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Credit: by Paul Goetz for the Mountain Mail
Orig. Article: http://www.themountainmail.com/main.asp?SectionID=4&SubSectionID=4&ArticleID=11539
Seven anglers walked the muddy shoreline of Clear Creek Reservoir Monday as they prepared to say goodbye to the lake for the season.
With one fishing day left, Pueblo Board of Water Works officials will close the reservoir Wednesday to begin work on the dam.
"I thought I would get one more trip out here before the reservoir closed," Bob Delnay of Salida, said.
He earlier caught four trout, "Two on hardware and two on bait."
The project, anticipated to cost from $210,000 to $220,000, includes replacing hydraulic lifts and gates.
Rick Sexton, reservoir caretaker, explained the reservoir poses no danger, but the water board is doing routine maintenance to ensure everything on the dam is working properly.
"The lifespan of seals, everything, is worn out. They are leaking more water than we would like," Sexton, said.
The normal pool at the reservoir is 9,200 acre feet. Monday the level was 3,300 acre feet. Water board personnel expect to reach conservation pool at 40 acre feet by Aug. 15.
Sexton said water will be released from Clear Creek Reservoir into the Arkansas River through Aug. 15. However, he explained this would not increase the cubic feet per second requirements of the river.
"When we make a drop (release water), we have to coordinate with the Bureau of Reclamation to keep the river at proper levels," Sexton explained. "We are limited to 50 cubic feet per second regarding how fast we can drain the reservoir."
Phyllis Whisner, a native of Buena Vista, and Irin Johnson, both of Clifton, caught three fish by 11 a.m. Monday. Two rainbows and a brown trout were fooled by a No. 18 Black Gnat.
Whisner and Johnson sat on camp chairs set upon a muddy beach. Both said they were in the area for a family reunion and "owed" some of their relatives a few trout.
The water level is about 30 feet down from a mineral white smudge running along boulders where water marked its usual level.
Mud and safety are the primary reasons the reservoir will be closed, Sexton said.
During the last draw down many anglers tried to drive out into the reservoir and got stuck in the mud, he said.
Another reason for closing the reservoir is that construction equipment will be in the reservoir and the water board and Colorado Division of Wildlife will be practicing safety first.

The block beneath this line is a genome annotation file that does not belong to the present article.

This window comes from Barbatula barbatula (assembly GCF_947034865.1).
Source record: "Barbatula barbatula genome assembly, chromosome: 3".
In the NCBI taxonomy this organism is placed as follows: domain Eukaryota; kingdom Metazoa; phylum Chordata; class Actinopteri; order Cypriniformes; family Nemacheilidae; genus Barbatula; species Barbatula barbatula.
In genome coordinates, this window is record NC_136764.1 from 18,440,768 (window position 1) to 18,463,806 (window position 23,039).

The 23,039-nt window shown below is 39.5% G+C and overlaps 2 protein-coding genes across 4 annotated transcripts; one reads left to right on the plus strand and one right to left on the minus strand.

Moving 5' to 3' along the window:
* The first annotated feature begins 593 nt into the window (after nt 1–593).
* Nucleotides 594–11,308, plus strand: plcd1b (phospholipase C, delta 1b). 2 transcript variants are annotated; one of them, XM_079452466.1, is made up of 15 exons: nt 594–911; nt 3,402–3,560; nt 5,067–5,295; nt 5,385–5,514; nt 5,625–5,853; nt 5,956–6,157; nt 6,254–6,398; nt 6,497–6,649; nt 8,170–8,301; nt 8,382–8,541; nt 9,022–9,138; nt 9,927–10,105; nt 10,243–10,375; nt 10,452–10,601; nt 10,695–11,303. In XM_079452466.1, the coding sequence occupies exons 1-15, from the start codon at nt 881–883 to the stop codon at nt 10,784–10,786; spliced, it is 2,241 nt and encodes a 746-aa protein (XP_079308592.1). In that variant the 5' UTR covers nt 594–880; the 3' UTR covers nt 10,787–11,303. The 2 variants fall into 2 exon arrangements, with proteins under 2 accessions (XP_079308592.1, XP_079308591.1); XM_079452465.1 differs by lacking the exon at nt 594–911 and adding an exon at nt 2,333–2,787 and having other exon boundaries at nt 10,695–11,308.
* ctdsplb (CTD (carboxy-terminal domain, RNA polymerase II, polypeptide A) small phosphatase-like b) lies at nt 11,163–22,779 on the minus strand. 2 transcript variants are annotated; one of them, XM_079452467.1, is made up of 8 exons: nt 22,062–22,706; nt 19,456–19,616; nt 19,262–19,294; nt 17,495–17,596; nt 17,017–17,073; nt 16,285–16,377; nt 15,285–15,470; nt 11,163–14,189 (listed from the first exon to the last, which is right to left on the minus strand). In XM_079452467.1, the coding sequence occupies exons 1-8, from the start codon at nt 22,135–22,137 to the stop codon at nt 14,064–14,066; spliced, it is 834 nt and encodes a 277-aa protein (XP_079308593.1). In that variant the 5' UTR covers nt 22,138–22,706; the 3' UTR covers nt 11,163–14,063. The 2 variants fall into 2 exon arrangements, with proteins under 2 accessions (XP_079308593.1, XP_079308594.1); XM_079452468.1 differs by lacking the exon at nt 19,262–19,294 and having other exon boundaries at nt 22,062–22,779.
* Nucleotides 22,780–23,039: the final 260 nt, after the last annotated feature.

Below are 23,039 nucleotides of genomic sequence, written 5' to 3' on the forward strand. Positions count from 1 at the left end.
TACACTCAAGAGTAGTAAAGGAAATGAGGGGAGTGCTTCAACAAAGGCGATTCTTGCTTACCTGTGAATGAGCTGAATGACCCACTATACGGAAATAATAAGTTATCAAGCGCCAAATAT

As for anglers, the reservoir is expected to reopen to ice fishing between mid-December and mid-January.
Greg Policky, division aquatic wildlife biologist, doesn't expect the draw down to have any significant effects.
"Some fish will probably move into the river. Last time, we had kokanee in the river," Policky said.
Sportsmen and anglers are concerned about another fish, tiger muskies.
Tiger muskies are a hybrid of northern pike and muskie, known for voracious appetites. Introduced in Colorado during the 1980s to biologically control suckers and carp, they also list trout on their menu.
"We could expect a tiger muskie to move down, but the Arkansas River is bad habitat for tiger muskies. They will probably move all the way down until they find suitable habitat."
Another concern is how fish species in the lake will rebound.
Wildlife officials did a fish species composition and abundance sampling about a month ago and will repeat the sample next year.
Policky said he doesn't believe there will be any problems based upon experience. After the reservoir was drained in August 1997, species composition and abundance was the same in May 1998.
"The last time (the reservoir was drained) we had very little loss. Most fish stayed in the reservoir" Policky said.
Wildlife officials don't expect winter kill will be a problem.
"We won't know until after ice off if there are issues," Policky said. "The fish community should look very similar afterward as it did before, but we will take a look and make adjustments, management-wise, to do any stocking we need."
The Colorado Division of Wildlife leases the reservoir from Pueblo Water Board for angler recreation and maintains a campground near the lake.
Jeremiah Cowman and his brother Matt, both of Woodland Park, fished the reservoir Monday.
"We're here with a big camping trip for our family," Jeremiah said, grinning, "The best camping (in Colorado) is right here."
Campgrounds will remain open during construction improvements, Jim Aragon, division area wildlife manager, said.
Clear Creek Reservoir was completed in 1909 for the Antero Canal Co. It was purchased by Pueblo Board of Water Works in 1955 for $2,700,000.
The dam is constructed of native dirt, rock and earthen materials and the reservoir level is fed by Clear Creek.
Last major construction on the dam was a $2,000,000 improvement project on the berm and emergency spillways in 1984.
The emergency spillways can manage 44,500 cubic feet per second. Engineers based that amount of water upon a 500 year maximum probable flood.